Creative Commons License Copyright © Michael Richmond. This work is licensed under a Creative Commons License.

Diffraction of Electrons

In 1927, a paper by Davisson and Germer appeared in volume 30 of The Physical Review:

The authors described a set of experiments in which they shot electrons at a crystal of nickel and measured the intensity of the scattered electron beam at different angles. The results confirmed De Broglie's hypothesis that electrons (like all matter) ought to exhibit wave-like properties.

But how did this all start? Did Davisson and Germer set out to test De Broglie's theory? No! It all began with an accident in their lab, six years earlier:

Note their frank statement that they didn't see what they expected to see:

We must admit that the results obtained in these experiments have proved to be quite at variance with our expectations.

They thought that electrons would be have like little balls when shot into a crystal lattice. If they fired electrons in just the right direction, along one of the lattice rows, they expected the electrons to pass straight through:

But if they shot the electrons into the crystal at any other direction, they expected the electrons to run into an atom and bounce back:

They did see strong beams of scattered electrons, but not where they expected to see them:

Speed? What should the speed of the electrons have do with them bouncing back?

This is a puzzle. Let's look closely at their actual setup.

Their apparatus was a small evacuated glass vessel inside which were an electron gun (G), a target crystal of nickel (T), and a collector (C) -- a metal plate attached to a circuit.

Electrons were accelerated across a voltage V, then shot at the target. The collector was moved to various angles relative to the incoming beam. Electrons which scattered off the crystal in the right direction would collect on the metal plate, completing a circuit. By measuring the current, Davisson and Germer could determine the intensity of the scattered electron beam at any particular angle.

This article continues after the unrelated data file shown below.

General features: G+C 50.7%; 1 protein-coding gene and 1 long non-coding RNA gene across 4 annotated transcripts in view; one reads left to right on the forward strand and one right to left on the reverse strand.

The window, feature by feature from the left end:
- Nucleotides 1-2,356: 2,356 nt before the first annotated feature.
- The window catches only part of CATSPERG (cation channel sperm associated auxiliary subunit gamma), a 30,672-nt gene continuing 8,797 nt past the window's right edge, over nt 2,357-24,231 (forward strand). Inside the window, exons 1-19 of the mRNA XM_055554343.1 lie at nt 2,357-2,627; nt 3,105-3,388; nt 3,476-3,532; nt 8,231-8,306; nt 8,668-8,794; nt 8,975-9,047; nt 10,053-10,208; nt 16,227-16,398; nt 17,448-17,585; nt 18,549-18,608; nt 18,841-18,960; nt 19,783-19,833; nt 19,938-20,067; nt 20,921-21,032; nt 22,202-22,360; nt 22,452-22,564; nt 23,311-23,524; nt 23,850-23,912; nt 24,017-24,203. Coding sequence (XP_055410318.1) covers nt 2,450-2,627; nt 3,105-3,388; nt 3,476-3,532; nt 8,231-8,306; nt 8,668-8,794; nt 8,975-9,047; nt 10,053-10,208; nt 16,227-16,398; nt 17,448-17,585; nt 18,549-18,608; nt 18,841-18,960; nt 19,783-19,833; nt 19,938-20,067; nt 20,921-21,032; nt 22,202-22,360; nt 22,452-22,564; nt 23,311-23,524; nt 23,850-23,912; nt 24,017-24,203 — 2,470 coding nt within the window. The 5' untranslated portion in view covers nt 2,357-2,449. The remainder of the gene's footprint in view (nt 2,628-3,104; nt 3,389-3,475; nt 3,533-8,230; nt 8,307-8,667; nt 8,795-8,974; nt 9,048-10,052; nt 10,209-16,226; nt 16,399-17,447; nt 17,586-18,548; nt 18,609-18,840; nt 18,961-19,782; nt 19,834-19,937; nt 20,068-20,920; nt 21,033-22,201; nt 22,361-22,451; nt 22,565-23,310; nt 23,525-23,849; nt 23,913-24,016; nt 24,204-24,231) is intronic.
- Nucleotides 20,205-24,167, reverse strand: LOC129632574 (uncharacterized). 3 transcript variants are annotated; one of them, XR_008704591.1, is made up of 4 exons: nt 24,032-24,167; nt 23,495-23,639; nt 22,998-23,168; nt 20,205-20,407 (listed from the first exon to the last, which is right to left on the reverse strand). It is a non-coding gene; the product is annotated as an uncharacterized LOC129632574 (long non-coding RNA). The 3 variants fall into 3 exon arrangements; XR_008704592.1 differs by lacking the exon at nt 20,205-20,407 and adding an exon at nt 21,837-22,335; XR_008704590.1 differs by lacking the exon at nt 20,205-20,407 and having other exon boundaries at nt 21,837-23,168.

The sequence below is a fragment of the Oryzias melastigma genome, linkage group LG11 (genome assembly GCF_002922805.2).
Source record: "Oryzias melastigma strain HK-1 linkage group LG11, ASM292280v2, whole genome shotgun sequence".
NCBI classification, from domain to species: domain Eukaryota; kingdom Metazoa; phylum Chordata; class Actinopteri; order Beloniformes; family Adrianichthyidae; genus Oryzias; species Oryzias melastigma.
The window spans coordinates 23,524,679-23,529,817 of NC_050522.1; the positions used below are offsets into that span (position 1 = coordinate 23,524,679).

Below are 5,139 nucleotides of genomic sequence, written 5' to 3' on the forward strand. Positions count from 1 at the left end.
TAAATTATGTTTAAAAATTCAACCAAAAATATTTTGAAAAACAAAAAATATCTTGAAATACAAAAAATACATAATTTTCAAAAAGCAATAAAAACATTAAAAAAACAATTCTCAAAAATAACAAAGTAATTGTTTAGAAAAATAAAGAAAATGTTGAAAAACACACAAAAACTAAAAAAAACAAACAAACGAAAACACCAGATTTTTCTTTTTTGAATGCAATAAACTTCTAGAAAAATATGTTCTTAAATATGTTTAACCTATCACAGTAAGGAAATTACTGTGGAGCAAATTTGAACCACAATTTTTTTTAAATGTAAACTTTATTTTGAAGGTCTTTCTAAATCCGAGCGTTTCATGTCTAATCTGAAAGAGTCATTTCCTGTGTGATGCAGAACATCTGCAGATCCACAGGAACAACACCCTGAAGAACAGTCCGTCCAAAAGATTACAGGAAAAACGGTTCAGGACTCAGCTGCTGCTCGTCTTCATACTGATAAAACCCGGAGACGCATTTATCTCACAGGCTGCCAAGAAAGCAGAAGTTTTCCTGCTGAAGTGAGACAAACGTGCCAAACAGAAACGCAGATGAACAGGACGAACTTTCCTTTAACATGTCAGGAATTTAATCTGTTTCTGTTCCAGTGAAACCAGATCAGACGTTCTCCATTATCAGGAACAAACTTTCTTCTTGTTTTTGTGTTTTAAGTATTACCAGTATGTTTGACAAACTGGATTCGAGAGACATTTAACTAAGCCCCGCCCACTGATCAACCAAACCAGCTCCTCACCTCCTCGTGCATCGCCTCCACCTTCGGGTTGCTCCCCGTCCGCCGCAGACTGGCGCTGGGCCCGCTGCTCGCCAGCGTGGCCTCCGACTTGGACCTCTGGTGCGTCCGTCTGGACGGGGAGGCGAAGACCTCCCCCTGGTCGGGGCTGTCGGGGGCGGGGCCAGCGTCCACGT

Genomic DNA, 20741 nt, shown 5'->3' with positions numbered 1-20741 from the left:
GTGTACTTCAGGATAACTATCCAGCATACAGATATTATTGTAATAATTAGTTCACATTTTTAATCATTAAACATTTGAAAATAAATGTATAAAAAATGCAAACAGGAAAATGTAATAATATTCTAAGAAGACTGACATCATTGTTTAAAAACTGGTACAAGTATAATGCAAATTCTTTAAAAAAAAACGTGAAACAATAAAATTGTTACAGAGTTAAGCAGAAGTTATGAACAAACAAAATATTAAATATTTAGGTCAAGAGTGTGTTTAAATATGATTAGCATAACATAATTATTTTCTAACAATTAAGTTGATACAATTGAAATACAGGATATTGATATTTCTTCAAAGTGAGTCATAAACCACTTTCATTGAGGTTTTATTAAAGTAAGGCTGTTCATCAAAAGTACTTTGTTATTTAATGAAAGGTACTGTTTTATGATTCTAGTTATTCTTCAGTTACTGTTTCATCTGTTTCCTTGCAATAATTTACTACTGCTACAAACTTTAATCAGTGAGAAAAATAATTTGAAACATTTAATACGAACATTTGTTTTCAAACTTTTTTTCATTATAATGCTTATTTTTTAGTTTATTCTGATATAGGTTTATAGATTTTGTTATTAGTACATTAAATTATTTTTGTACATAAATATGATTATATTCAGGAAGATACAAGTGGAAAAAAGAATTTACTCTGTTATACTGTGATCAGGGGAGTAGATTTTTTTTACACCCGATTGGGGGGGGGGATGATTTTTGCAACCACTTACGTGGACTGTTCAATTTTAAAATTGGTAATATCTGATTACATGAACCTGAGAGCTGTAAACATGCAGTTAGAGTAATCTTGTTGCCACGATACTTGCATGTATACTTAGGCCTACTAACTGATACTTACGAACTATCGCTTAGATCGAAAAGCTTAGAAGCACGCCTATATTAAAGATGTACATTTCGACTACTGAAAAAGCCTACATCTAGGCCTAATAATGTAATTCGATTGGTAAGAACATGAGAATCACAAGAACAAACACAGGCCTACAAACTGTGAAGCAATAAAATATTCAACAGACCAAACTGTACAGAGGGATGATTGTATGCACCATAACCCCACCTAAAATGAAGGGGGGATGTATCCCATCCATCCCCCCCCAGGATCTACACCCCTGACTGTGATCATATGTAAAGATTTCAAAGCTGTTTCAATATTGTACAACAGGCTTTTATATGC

As a general rule, the intensity of scattered electrons didn't vary much. However, the experimenters noticed that certain combinations of electron-gun voltages V and angles theta yielded an intensity much higher than average.

The were two combinations in particular which gave very strong scattered signals:

Davisson and Germer interpreted these signals as constructive interference of electron waves scattered from the crystal. Assuming that these very strong signals correspond to the first bright spot of a diffraction pattern, what must the spacing of the grooves be?

  1. Calculate the speed v of the electrons shot out of the gun at V = 54 volts or 65 volts.
  2. Calculate the momentum of each electron.
  3. Convert the momentum into a wavelength, using De Broglie's formula.
  4. Estimate the "groove spacing" of the crystal, using angles shown in the table above.

Of course, the nickel wasn't really a simple diffraction grating. Davisson and Germer knew that that atoms in the crystal were arranged in a regular lattice, like this:

Click on the chart above to see a simplified version, showing only the atoms in the top-most layer of the crystal. If the "grooves" are consecutive rows of nickel atoms in the crystal (separated by distance d), and if De Broglie's hypothesis is correct, what is the distance s between nickel atoms in the crystal?

Hmmmm.... is that the actual spacing between atoms in a nickel crystal?

So Electrons Behave like Waves?

Apparently they do. In most of our interactions with electrons, they behave like tiny little hard spheres with an electric charge ... but, in this experiment, they show the characteristics of waves.

Davisson wrote about the apparent confusion (Franklin Institute Journal, vol 205, p. 597 (1928); reproduced in The World of the Atom, ed. Boorse and Motz)

It is rather as if one were to see a rabbit climbing a tree, and were to say, "Well, that is rather a strange thing for a rabbit to be doing, but after all there is really nothing to get excited about. Cats climb trees -- so that, if the rabbit were only a cat, we would understand its behavior perfectly."

Creative Commons License Copyright © Michael Richmond. This work is licensed under a Creative Commons License.